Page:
UMCOR partner Miyamoto International conducts a CARMEN training in best repair practices.
Haiti: Harnessing Power of Renewal
By David Tereshchuk*
June 18, 2012—Haiti’s struggle to recover from 2010’s devastating earthquake continues 30 months later, and UMCOR is playing a full and deepening part.
A vital part of the rebuilding process is ensuring that homes never again end up as vulnerable as the 300,000 buildings destroyed or badly damaged by that magnitude-7.0 quake. The program known as CARMEN –a French acronym forCentres d'Appui pour le Renforcement des Maisons Endommagées, or Support Centers for Strengthening Damaged Houses, is a central element in permitting Haitians to “build back better.”
UMCOR is a partner in this initiative, along with the United Nations Development Program (UNDP) and the international construction firm Miyamoto International. They offer knowledge and hands-on training in building methods, especially techniques for greater protection against disaster, to more than 4,200 skilled workers and homeowners.
Part of the education drive also encourages residents to be more discriminating customers, ensuring they can insist on the highest quality work from artisans who carry out repairs and reconstruction on their homes, and they will end up getting real value for their money.
Twenty-nine year-old James Paul of UMCOR Haiti is busily involved in this wide-ranging effort. He’s a civil engineer, who says he partly owes his education and experience in this crucial field to the support of United Methodists.
When the earthquake destroyed the engineering department where he studied at Universite Quisqueya in the capital, Port au Prince, he was able to go the Virginia Polytechnic Institute and State University (known familiarly as Virginia Tech) to complete his thesis.
“During my stay in Virginia I was provided with additional support from the local Methodist community, along with a huge number of other members of the local community,” says Paul. “They provided funds for accommodation, food, books, equipment and tuition fees.”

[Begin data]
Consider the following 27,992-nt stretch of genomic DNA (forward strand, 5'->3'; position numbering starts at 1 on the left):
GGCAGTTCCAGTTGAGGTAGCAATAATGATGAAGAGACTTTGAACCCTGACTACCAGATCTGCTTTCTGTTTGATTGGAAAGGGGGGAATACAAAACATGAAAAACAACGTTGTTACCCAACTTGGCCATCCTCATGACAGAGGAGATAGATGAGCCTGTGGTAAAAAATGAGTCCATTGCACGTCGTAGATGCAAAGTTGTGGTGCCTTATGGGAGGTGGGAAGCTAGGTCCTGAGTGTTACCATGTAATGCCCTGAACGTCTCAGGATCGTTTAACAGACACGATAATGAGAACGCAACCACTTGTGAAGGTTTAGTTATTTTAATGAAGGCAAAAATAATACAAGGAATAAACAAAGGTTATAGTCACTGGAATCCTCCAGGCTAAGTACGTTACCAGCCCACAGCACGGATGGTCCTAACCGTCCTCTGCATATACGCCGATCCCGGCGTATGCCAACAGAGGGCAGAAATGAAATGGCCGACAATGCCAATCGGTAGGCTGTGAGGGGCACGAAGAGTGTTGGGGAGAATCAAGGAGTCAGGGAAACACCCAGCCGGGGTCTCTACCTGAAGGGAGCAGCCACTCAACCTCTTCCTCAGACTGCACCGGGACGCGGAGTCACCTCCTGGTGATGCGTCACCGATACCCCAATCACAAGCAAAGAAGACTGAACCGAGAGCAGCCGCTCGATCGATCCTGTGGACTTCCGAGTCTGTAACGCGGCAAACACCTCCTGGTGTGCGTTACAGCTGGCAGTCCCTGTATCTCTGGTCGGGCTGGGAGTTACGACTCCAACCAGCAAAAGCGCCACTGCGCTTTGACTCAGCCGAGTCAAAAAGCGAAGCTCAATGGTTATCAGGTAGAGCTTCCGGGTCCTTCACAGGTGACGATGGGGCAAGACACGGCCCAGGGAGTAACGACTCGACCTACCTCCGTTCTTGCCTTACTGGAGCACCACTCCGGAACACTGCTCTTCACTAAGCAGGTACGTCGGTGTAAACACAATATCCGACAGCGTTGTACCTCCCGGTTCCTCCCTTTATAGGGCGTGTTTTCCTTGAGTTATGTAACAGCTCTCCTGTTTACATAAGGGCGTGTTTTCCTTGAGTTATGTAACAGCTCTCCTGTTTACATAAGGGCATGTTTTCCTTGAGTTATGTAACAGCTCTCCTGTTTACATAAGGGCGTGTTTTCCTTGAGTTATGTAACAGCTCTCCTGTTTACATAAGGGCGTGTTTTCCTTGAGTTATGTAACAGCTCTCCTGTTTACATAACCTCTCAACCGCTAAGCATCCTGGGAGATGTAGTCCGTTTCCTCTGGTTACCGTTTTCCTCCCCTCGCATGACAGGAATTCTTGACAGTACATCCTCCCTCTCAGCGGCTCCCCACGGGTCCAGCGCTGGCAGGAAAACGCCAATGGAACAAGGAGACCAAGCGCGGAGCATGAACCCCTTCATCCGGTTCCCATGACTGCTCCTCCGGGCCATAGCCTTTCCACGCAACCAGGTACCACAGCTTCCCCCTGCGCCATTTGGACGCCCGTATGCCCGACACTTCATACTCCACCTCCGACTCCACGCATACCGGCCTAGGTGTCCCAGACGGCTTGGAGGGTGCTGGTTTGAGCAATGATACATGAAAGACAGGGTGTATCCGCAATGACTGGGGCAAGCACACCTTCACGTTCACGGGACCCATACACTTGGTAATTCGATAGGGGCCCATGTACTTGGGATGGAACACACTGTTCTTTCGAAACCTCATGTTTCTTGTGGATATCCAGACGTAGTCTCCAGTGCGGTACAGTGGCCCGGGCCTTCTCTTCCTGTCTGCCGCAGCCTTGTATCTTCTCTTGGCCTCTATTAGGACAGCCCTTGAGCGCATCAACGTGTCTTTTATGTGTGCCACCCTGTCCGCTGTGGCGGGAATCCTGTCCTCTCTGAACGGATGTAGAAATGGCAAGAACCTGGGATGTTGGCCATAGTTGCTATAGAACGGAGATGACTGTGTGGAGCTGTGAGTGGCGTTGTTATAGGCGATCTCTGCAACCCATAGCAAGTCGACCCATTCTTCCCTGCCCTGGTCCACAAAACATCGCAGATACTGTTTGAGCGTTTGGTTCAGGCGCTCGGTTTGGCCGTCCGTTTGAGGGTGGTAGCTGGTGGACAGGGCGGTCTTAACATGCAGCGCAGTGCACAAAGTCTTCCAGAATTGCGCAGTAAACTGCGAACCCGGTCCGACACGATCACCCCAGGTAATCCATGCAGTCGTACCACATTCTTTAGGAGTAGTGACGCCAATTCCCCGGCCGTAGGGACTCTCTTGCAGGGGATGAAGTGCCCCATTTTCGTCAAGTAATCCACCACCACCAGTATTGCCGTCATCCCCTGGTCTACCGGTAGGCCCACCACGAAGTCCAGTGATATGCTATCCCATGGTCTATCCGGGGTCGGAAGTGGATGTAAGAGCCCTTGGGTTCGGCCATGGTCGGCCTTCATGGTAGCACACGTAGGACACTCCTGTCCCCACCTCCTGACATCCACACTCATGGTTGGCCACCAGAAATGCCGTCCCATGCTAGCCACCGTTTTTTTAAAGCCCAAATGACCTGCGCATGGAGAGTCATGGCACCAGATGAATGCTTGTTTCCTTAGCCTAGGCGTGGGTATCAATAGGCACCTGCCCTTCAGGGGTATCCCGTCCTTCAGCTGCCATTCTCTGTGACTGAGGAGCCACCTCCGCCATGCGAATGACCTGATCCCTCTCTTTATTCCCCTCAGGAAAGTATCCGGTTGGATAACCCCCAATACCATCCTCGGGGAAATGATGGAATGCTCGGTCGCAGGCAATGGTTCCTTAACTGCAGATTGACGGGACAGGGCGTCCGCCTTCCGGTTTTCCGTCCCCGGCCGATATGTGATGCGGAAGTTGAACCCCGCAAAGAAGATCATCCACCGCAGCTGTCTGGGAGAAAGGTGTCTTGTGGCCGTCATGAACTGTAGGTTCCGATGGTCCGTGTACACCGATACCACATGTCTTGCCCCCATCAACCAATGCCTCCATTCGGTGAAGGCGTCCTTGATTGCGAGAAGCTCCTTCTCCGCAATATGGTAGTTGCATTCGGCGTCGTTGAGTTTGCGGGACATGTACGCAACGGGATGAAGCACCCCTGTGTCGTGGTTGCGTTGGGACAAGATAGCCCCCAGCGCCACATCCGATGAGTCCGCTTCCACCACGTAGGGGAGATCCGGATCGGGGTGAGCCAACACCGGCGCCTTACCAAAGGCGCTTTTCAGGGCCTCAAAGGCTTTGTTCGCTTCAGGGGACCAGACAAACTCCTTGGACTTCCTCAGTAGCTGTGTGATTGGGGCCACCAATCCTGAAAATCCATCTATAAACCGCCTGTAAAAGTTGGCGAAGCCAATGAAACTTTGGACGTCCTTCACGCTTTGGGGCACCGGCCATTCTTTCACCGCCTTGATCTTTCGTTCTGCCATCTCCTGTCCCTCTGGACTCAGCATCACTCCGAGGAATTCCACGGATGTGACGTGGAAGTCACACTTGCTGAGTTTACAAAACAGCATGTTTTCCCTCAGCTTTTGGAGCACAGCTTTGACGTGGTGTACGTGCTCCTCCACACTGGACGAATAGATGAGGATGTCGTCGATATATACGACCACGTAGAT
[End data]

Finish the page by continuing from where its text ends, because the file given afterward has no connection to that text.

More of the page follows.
While in the US, Paul contributed his local knowledge to the design—by a team of volunteer engineers with the NGO “Bridges to Prosperity”—of a suspension footbridge for the isolated rural area of Ti-Peligre in central Haiti, allowing villagers to cross a treacherous river safely.
“The bridge was funded through donations from the local community, and particularly members of the local Methodist church,” Paul recalls. “They raised the money through various events including a very popular spaghetti dinner party!”
Paul then moved back to Haiti and supervised the bridge’s completion on-site in March 2011.
For a civil engineer like Paul, there was clearly much to do in his earthquake-ravaged home country. He found himself working on the construction of schools, churches, and, of course, new bridges, and running workshops with a local radio station in his original hometown of Gonaives, training people for sustainable construction work.
As a Haitian himself he is well aware what lay behind the horrifying extent of buildings completely collapsing in January 2010. “A key reason was that most buildings in Haiti are not designed to withstand powerful earthquakes; engineers have not—until now—been well trained in this area.”
In February of 2012, Paul was appointed Shelter Manager with UMCOR Haiti. So it is with understandable pride and professional determination that he says: “I am very excited to take on this position”.
A gift to Haiti Emergency, UMCOR Advance #418325 will support UMCOR in its vital partnerships in Haiti such as CARMEN.
* David Tereshchuk is a journalist and media analyst, and a regular contributor to www.umcor.org.